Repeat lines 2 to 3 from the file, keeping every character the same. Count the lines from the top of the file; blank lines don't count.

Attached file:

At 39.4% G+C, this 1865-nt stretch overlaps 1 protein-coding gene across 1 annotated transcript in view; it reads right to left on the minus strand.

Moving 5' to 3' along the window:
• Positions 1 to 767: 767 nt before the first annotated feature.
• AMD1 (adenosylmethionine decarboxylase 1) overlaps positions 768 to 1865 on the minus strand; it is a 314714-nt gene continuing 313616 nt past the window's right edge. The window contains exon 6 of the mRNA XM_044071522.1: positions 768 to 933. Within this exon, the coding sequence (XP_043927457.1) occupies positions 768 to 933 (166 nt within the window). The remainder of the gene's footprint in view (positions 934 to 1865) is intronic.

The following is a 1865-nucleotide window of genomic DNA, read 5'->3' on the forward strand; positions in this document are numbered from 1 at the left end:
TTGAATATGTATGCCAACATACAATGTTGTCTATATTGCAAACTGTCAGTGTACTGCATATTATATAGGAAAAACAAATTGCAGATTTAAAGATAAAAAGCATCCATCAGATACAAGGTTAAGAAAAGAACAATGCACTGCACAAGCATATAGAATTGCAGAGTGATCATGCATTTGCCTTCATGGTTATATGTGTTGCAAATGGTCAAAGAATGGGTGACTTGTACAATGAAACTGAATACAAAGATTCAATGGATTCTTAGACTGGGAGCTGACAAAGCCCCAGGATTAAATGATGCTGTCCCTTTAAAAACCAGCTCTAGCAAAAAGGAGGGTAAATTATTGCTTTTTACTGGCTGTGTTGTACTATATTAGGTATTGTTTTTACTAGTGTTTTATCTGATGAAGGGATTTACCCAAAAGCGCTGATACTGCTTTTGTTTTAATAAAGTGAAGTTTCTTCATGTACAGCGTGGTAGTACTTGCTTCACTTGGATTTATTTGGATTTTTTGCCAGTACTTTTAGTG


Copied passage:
Moving 5' to 3' along the window:
• Positions 1 to 767: 767 nt before the first annotated feature.